Campus: CSU Long Beach -- April 13, 2005
Cal State Long Beach Marine Biology Professor Receives 2 California
Sea Grants for Reef Fish, Spiny Lobster Projects
Christopher G. Lowe, associate professor of marine biology at California State
University, Long Beach, and colleagues from UC Santa Barbara and San Diego State
University received two of 14 grants awarded by the California Sea Grant program
for research projects beginning this year. The total amount of the two grants is
more than $150,000.
Lowe and Jennifer E. Caselle, assistant research biologist at UCSB's Marine Science
Institute, are studying the home ranges and habitat preferences of exploited near
shore reef fishes in the Catalina Marine Science Center Marine Life Refuge.
By attaching acoustic tags to adult ocean whitefish and barred sand bass and then
tracking the fish, Lowe and Caselle will examine the fishes' home ranges and
habitat preferences in the marine life refuge.
"Fish will also be translocated to adjacent areas to test the fidelity of fishes
to their home ranges and to assess the degree to which different species, for
example, kelp bass, sand bass, whitefish and sheephead, will cross expanses of
sand to return to their original home range," said Lowe, whose projects are among
five studies also receiving funding from the California Department of Fish and
Their goal is to assist DFG in designing marine reserves that are large enough and
of sufficient quality to ensure the protection of reproductive adults.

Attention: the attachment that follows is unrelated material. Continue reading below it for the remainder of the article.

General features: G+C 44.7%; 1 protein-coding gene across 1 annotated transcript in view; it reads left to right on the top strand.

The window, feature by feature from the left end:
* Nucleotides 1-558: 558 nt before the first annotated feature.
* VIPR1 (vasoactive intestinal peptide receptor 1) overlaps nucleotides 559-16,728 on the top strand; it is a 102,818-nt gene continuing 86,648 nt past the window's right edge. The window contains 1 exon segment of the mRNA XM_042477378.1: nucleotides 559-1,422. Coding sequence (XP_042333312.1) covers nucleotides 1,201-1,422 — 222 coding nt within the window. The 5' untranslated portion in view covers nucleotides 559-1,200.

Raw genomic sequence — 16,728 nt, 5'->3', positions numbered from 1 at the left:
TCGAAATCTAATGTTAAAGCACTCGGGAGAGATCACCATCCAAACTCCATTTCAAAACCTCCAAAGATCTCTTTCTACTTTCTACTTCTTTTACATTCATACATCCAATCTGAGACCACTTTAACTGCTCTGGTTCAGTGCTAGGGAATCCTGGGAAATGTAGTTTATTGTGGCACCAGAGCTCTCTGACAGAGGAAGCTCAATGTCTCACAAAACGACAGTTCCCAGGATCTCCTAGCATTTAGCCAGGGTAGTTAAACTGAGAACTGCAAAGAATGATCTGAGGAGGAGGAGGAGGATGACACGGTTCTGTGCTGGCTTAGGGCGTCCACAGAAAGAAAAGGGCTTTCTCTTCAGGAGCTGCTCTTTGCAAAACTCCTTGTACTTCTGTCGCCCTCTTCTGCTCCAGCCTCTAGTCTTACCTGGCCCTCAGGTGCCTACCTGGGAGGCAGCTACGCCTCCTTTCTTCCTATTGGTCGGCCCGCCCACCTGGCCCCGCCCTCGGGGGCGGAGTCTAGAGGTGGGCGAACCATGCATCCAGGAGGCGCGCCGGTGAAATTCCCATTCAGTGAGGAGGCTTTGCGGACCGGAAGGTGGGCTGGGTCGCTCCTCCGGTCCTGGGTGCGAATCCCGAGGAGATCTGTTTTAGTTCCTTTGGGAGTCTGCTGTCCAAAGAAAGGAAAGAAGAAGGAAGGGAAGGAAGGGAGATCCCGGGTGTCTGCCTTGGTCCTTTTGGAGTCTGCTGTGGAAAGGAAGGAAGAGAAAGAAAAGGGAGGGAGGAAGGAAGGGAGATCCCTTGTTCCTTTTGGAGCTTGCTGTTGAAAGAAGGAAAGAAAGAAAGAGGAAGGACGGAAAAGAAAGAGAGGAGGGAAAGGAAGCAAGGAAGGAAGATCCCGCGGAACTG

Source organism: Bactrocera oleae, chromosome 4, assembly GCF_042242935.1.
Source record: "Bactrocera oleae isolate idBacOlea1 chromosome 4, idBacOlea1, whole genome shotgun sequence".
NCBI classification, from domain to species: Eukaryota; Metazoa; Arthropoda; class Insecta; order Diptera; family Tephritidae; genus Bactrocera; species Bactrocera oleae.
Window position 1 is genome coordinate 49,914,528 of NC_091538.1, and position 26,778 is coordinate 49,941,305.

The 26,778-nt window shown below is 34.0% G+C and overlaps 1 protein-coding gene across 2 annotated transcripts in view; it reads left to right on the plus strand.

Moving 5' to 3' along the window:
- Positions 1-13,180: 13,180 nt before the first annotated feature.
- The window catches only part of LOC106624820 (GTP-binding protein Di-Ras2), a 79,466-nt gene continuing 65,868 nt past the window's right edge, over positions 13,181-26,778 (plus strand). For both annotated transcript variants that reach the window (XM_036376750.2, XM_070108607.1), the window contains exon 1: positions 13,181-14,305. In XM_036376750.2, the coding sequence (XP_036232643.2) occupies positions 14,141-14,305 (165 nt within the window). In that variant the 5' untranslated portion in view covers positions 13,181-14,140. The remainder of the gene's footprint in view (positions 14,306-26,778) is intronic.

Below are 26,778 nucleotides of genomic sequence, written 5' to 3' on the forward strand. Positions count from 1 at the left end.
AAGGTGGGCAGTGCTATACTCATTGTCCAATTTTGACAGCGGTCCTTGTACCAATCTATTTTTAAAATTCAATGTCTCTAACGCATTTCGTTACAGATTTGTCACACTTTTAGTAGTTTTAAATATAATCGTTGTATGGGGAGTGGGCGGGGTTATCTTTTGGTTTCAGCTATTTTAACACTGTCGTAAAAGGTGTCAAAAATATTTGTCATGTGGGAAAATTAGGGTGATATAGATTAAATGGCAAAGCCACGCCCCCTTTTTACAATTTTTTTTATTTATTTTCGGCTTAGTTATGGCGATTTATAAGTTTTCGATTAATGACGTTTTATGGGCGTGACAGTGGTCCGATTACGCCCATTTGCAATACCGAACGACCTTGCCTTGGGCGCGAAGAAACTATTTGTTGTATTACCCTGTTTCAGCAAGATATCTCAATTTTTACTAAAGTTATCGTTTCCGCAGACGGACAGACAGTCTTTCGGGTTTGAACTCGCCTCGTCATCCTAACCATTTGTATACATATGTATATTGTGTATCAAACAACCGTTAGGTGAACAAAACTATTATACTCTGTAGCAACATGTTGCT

In another study, Lowe and Kevin Hovel, assistant professor of marine biology at
San Diego State, are examining "Shelter Use, Movement, and Home Range of Spiny
Lobsters in San Diego County."
"California spiny lobsters are an important predator within kelp forests and rocky
shorelines in Southern California and also a valuable commercial and recreational
fishery. About 500,000 pounds, worth an estimated $5 million, are landed
annually," Lowe said.
One goal of California's Marine Life Protection Act of 1999 is to assess the home
ranges of marine species including "mobile invertebrates" such as lobsters that
are caught by recreational and commercial anglers.
Lowe and Hovel will conduct surveys and sonic tagging of lobsters in the Point
Loma kelp forest, a prime lobster fishing area in San Diego County, to investigate
how the size, type and distribution of sheltering areas influence lobster density,
movement and home range.
Eleven California universities and research facilities were selected to receive
grants for the 14 projects that cover fisheries management, aquaculture, coastal
processes, new marine products, and human impacts on coastal resources.
California Sea Grant, based at the Scripps Institution of Oceanography in La Jolla,
is the largest of 30 university-based programs funded principally by the National
Oceanic and Atmospheric Administration of the United States Department of
Anne Ambrose, 562/985-2582,
Rick Gloady, 562, 985-5454, email@example.com